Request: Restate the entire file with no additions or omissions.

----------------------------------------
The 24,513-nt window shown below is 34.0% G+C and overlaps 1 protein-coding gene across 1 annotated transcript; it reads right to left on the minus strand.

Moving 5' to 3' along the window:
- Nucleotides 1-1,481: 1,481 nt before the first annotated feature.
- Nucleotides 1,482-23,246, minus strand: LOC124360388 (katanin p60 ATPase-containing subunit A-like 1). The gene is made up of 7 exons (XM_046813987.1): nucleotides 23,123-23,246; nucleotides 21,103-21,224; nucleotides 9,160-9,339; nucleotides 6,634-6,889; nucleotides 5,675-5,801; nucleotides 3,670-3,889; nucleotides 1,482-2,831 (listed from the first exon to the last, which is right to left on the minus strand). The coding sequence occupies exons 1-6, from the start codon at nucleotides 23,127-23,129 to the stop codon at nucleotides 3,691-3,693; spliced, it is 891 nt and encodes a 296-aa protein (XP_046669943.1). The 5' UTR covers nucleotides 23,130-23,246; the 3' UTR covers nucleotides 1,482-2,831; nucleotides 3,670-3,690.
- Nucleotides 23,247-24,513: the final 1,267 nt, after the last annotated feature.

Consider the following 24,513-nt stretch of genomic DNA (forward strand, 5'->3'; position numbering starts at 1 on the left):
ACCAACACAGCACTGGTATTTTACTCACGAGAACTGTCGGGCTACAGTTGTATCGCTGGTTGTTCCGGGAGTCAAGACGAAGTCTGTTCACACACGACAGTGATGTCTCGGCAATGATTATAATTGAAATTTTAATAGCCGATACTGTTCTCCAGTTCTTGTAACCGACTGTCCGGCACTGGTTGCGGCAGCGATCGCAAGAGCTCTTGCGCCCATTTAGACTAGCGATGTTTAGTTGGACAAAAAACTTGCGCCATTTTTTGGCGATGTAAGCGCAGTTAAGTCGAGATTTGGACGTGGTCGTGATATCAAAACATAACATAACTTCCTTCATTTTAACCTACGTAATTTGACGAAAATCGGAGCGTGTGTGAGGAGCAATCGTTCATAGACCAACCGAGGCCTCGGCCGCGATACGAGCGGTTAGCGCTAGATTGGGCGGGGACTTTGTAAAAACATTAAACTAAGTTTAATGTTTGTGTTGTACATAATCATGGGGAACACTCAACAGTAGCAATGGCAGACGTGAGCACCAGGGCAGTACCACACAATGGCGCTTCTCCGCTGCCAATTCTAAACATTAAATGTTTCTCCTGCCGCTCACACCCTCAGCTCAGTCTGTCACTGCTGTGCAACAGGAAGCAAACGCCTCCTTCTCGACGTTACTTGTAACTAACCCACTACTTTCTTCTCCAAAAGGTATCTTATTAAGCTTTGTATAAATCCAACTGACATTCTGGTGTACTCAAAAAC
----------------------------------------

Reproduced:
The 24,513-nt window shown below is 34.0% G+C and overlaps 1 protein-coding gene across 1 annotated transcript; it reads right to left on the minus strand.

Moving 5' to 3' along the window:
- Nucleotides 1-1,481: 1,481 nt before the first annotated feature.
- Nucleotides 1,482-23,246, minus strand: LOC124360388 (katanin p60 ATPase-containing subunit A-like 1). The gene is made up of 7 exons (XM_046813987.1): nucleotides 23,123-23,246; nucleotides 21,103-21,224; nucleotides 9,160-9,339; nucleotides 6,634-6,889; nucleotides 5,675-5,801; nucleotides 3,670-3,889; nucleotides 1,482-2,831 (listed from the first exon to the last, which is right to left on the minus strand). The coding sequence occupies exons 1-6, from the start codon at nucleotides 23,127-23,129 to the stop codon at nucleotides 3,691-3,693; spliced, it is 891 nt and encodes a 296-aa protein (XP_046669943.1). The 5' UTR covers nucleotides 23,130-23,246; the 3' UTR covers nucleotides 1,482-2,831; nucleotides 3,670-3,690.
- Nucleotides 23,247-24,513: the final 1,267 nt, after the last annotated feature.

Consider the following 24,513-nt stretch of genomic DNA (forward strand, 5'->3'; position numbering starts at 1 on the left):
ACCAACACAGCACTGGTATTTTACTCACGAGAACTGTCGGGCTACAGTTGTATCGCTGGTTGTTCCGGGAGTCAAGACGAAGTCTGTTCACACACGACAGTGATGTCTCGGCAATGATTATAATTGAAATTTTAATAGCCGATACTGTTCTCCAGTTCTTGTAACCGACTGTCCGGCACTGGTTGCGGCAGCGATCGCAAGAGCTCTTGCGCCCATTTAGACTAGCGATGTTTAGTTGGACAAAAAACTTGCGCCATTTTTTGGCGATGTAAGCGCAGTTAAGTCGAGATTTGGACGTGGTCGTGATATCAAAACATAACATAACTTCCTTCATTTTAACCTACGTAATTTGACGAAAATCGGAGCGTGTGTGAGGAGCAATCGTTCATAGACCAACCGAGGCCTCGGCCGCGATACGAGCGGTTAGCGCTAGATTGGGCGGGGACTTTGTAAAAACATTAAACTAAGTTTAATGTTTGTGTTGTACATAATCATGGGGAACACTCAACAGTAGCAATGGCAGACGTGAGCACCAGGGCAGTACCACACAATGGCGCTTCTCCGCTGCCAATTCTAAACATTAAATGTTTCTCCTGCCGCTCACACCCTCAGCTCAGTCTGTCACTGCTGTGCAACAGGAAGCAAACGCCTCCTTCTCGACGTTACTTGTAACTAACCCACTACTTTCTTCTCCAAAAGGTATCTTATTAAGCTTTGTATAAATCCAACTGACATTCTGGTGTACTCAAAAAC